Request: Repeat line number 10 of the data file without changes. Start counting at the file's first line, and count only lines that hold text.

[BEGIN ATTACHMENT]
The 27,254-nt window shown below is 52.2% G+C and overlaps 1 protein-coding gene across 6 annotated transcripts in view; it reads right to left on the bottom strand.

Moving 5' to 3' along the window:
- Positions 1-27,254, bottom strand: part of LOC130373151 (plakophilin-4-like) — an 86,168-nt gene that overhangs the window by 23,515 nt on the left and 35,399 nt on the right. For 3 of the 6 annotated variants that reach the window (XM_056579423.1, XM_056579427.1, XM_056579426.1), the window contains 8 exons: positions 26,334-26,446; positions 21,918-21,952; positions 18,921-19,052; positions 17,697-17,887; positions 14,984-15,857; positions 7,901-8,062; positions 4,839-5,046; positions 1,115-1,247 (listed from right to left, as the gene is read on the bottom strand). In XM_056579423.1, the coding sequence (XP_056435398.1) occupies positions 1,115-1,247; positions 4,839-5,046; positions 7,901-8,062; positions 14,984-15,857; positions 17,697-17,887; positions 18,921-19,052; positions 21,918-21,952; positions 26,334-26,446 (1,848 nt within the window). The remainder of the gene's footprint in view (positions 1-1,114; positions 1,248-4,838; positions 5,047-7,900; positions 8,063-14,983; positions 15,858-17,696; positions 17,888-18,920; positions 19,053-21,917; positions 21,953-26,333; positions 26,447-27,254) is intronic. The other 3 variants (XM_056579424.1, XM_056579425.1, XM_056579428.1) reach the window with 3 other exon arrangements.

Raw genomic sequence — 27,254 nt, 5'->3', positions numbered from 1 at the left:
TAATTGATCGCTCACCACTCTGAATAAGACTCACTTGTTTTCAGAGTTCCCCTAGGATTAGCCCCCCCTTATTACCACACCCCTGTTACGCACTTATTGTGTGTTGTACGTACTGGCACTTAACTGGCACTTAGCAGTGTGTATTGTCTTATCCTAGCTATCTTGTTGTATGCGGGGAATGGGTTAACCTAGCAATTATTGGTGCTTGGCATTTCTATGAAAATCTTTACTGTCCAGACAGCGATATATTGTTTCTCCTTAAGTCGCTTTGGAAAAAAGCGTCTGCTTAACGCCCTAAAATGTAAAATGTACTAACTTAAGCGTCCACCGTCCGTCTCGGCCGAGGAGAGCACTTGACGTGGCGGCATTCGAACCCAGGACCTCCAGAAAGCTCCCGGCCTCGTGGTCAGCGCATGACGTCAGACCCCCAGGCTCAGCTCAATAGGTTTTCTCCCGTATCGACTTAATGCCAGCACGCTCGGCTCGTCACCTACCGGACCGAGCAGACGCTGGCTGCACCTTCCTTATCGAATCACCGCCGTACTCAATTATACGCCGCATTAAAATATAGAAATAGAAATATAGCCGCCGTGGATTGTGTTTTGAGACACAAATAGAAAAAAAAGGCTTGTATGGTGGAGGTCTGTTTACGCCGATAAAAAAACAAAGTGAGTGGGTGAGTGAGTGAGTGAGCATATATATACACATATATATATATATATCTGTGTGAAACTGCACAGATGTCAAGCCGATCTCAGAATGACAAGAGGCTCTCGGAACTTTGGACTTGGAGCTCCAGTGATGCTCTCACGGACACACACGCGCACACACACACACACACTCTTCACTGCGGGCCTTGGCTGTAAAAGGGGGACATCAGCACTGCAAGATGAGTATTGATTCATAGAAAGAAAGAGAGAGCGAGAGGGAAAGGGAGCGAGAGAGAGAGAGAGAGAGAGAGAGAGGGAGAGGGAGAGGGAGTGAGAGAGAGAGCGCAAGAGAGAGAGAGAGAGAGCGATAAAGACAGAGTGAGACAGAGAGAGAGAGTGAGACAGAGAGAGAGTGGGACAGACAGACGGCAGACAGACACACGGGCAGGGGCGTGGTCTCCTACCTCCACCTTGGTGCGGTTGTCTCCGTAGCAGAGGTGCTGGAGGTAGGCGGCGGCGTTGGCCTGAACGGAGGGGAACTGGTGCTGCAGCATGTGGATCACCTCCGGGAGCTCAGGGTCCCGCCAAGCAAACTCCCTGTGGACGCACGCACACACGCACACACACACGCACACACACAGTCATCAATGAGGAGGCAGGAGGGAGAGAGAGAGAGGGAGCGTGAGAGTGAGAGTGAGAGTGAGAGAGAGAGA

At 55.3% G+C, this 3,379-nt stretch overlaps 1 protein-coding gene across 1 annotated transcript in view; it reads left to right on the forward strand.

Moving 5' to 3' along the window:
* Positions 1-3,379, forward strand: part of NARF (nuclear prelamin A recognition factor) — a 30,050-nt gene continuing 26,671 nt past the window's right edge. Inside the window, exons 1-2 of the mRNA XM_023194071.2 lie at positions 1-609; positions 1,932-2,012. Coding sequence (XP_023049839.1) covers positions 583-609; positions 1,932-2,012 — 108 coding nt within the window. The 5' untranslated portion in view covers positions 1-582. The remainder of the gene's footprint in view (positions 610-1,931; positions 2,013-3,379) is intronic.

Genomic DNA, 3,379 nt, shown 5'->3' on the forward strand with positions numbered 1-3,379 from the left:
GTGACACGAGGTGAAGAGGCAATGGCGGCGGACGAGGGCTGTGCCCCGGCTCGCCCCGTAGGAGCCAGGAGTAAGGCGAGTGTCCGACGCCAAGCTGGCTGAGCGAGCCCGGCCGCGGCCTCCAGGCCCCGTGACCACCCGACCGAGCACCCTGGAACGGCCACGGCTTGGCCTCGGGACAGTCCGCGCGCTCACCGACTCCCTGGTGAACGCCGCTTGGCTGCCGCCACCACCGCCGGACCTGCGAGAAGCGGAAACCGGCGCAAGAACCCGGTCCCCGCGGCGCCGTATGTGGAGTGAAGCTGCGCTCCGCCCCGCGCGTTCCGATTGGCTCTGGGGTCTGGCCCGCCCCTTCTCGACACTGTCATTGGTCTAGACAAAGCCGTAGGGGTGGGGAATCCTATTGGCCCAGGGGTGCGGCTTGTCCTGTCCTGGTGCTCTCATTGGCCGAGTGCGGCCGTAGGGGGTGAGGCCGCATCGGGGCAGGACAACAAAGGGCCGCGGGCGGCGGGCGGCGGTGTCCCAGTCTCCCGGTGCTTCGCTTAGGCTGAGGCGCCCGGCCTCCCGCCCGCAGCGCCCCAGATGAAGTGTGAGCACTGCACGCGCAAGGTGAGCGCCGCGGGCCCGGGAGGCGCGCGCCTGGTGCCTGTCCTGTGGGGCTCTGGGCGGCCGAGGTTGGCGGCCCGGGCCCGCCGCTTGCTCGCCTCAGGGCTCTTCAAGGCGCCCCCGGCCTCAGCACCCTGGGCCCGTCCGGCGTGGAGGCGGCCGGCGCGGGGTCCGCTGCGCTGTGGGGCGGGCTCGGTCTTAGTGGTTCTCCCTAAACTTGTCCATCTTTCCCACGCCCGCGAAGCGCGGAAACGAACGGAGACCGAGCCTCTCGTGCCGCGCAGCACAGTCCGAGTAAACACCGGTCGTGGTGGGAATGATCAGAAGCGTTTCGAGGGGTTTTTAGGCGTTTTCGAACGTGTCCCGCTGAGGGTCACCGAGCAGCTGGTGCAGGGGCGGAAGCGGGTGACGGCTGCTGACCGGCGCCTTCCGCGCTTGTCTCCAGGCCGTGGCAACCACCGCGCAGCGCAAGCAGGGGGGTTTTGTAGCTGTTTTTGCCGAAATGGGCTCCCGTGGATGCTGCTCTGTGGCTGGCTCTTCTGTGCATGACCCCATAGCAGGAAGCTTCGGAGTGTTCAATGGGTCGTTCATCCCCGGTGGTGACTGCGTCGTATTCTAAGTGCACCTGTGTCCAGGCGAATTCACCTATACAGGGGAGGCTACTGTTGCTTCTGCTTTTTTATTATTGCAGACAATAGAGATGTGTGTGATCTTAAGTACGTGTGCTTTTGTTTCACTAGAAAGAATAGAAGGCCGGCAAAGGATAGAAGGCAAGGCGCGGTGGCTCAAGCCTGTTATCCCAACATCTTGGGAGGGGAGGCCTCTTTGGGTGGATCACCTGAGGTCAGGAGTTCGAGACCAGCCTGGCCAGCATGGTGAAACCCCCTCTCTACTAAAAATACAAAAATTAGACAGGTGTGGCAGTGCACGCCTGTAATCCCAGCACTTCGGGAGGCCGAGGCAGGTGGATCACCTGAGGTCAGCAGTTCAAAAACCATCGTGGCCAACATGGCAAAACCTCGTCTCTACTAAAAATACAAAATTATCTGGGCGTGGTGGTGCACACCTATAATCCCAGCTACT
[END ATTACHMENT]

GTGACACGAGGTGAAGAGGCAATGGCGGCGGACGAGGGCTGTGCCCCGGCTCGCCCCGTAGGAGCCAGGAGTAAGGCGAGTGTCCGACGCCAAGCTGGCTGAGCGAGCCCGGCCGCGGCCTCCAGGCCCCGTGACCACCCGACCGAGCACCCTGGAACGGCCACGGCTTGGCCTCGGGACAGTCCGCGCGCTCACCGACTCCCTGGTGAACGCCGCTTGGCTGCCGCCACCACCGCCGGACCTGCGAGAAGCGGAAACCGGCGCAAGAACCCGGTCCCCGCGGCGCCGTATGTGGAGTGAAGCTGCGCTCCGCCCCGCGCGTTCCGATTGGCTCTGGGGTCTGGCCCGCCCCTTCTCGACACTGTCATTGGTCTAGACAAAGCCGTAGGGGTGGGGAATCCTATTGGCCCAGGGGTGCGGCTTGTCCTGTCCTGGTGCTCTCATTGGCCGAGTGCGGCCGTAGGGGGTGAGGCCGCATCGGGGCAGGACAACAAAGGGCCGCGGGCGGCGGGCGGCGGTGTCCCAGTCTCCCGGTGCTTCGCTTAGGCTGAGGCGCCCGGCCTCCCGCCCGCAGCGCCCCAGATGAAGTGTGAGCACTGCACGCGCAAGGTGAGCGCCGCGGGCCCGGGAGGCGCGCGCCTGGTGCCTGTCCTGTGGGGCTCTGGGCGGCCGAGGTTGGCGGCCCGGGCCCGCCGCTTGCTCGCCTCAGGGCTCTTCAAGGCGCCCCCGGCCTCAGCACCCTGGGCCCGTCCGGCGTGGAGGCGGCCGGCGCGGGGTCCGCTGCGCTGTGGGGCGGGCTCGGTCTTAGTGGTTCTCCCTAAACTTGTCCATCTTTCCCACGCCCGCGAAGCGCGGAAACGAACGGAGACCGAGCCTCTCGTGCCGCGCAGCACAGTCCGAGTAAACACCGGTCGTGGTGGGAATGATCAGAAGCGTTTCGAGGGGTTTTTAGGCGTTTTCGAACGTGTCCCGCTGAGGGTCACCGAGCAGCTGGTGCAGGGGCGGAAGCGGGTGACGGCTGCTGACCGGCGCCTTCCGCGCTTGTCTCCAGGCCGTGGCAACCACCGCGCAGCGCAAGCAGGGGGGTTTTGTAGCTGTTTTTGCCGAAATGGGCTCCCGTGGATGCTGCTCTGTGGCTGGCTCTTCTGTGCATGACCCCATAGCAGGAAGCTTCGGAGTGTTCAATGGGTCGTTCATCCCCGGTGGTGACTGCGTCGTATTCTAAGTGCACCTGTGTCCAGGCGAATTCACCTATACAGGGGAGGCTACTGTTGCTTCTGCTTTTTTATTATTGCAGACAATAGAGATGTGTGTGATCTTAAGTACGTGTGCTTTTGTTTCACTAGAAAGAATAGAAGGCCGGCAAAGGATAGAAGGCAAGGCGCGGTGGCTCAAGCCTGTTATCCCAACATCTTGGGAGGGGAGGCCTCTTTGGGTGGATCACCTGAGGTCAGGAGTTCGAGACCAGCCTGGCCAGCATGGTGAAACCCCCTCTCTACTAAAAATACAAAAATTAGACAGGTGTGGCAGTGCACGCCTGTAATCCCAGCACTTCGGGAGGCCGAGGCAGGTGGATCACCTGAGGTCAGCAGTTCAAAAACCATCGTGGCCAACATGGCAAAACCTCGTCTCTACTAAAAATACAAAATTATCTGGGCGTGGTGGTGCACACCTATAATCCCAGCTACT